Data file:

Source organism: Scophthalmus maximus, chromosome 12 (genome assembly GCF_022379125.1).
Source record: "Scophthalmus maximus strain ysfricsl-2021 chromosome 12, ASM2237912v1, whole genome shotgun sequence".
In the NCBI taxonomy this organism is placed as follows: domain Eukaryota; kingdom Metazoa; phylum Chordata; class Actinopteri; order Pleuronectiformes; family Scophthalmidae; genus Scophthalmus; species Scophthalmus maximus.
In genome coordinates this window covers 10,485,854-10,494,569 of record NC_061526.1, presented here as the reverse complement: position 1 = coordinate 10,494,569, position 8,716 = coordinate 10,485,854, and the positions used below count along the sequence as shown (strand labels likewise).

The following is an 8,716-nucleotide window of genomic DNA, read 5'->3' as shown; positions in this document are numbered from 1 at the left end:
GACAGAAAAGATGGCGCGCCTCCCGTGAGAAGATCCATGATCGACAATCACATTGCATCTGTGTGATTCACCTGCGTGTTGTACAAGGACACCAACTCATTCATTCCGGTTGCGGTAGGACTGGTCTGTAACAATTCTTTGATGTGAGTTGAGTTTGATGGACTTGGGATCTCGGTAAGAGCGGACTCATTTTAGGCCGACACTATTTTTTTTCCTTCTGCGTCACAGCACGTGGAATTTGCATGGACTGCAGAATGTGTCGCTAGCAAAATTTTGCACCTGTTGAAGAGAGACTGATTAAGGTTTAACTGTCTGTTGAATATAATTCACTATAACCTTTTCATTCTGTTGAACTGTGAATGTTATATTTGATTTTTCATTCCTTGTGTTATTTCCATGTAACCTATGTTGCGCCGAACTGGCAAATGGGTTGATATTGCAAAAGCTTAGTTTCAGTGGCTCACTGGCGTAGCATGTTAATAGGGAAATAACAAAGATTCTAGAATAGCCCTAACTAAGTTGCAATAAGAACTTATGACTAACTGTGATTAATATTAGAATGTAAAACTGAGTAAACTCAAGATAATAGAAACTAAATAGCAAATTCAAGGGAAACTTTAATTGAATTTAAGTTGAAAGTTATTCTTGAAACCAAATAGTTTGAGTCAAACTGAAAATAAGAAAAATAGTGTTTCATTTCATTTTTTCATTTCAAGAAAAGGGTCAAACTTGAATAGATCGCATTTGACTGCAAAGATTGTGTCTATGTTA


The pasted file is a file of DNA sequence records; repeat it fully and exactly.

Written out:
Source organism: Scophthalmus maximus, chromosome 12 (genome assembly GCF_022379125.1).
Source record: "Scophthalmus maximus strain ysfricsl-2021 chromosome 12, ASM2237912v1, whole genome shotgun sequence".
In the NCBI taxonomy this organism is placed as follows: domain Eukaryota; kingdom Metazoa; phylum Chordata; class Actinopteri; order Pleuronectiformes; family Scophthalmidae; genus Scophthalmus; species Scophthalmus maximus.
In genome coordinates this window covers 10,485,854-10,494,569 of record NC_061526.1, presented here as the reverse complement: position 1 = coordinate 10,494,569, position 8,716 = coordinate 10,485,854, and the positions used below count along the sequence as shown (strand labels likewise).

The following is an 8,716-nucleotide window of genomic DNA, read 5'->3' as shown; positions in this document are numbered from 1 at the left end:
GACAGAAAAGATGGCGCGCCTCCCGTGAGAAGATCCATGATCGACAATCACATTGCATCTGTGTGATTCACCTGCGTGTTGTACAAGGACACCAACTCATTCATTCCGGTTGCGGTAGGACTGGTCTGTAACAATTCTTTGATGTGAGTTGAGTTTGATGGACTTGGGATCTCGGTAAGAGCGGACTCATTTTAGGCCGACACTATTTTTTTTCCTTCTGCGTCACAGCACGTGGAATTTGCATGGACTGCAGAATGTGTCGCTAGCAAAATTTTGCACCTGTTGAAGAGAGACTGATTAAGGTTTAACTGTCTGTTGAATATAATTCACTATAACCTTTTCATTCTGTTGAACTGTGAATGTTATATTTGATTTTTCATTCCTTGTGTTATTTCCATGTAACCTATGTTGCGCCGAACTGGCAAATGGGTTGATATTGCAAAAGCTTAGTTTCAGTGGCTCACTGGCGTAGCATGTTAATAGGGAAATAACAAAGATTCTAGAATAGCCCTAACTAAGTTGCAATAAGAACTTATGACTAACTGTGATTAATATTAGAATGTAAAACTGAGTAAACTCAAGATAATAGAAACTAAATAGCAAATTCAAGGGAAACTTTAATTGAATTTAAGTTGAAAGTTATTCTTGAAACCAAATAGTTTGAGTCAAACTGAAAATAAGAAAAATAGTGTTTCATTTCATTTTTTCATTTCAAGAAAAGGGTCAAACTTGAATAGATCGCATTTGACTGCAAAGATTGTGTCTATGTTA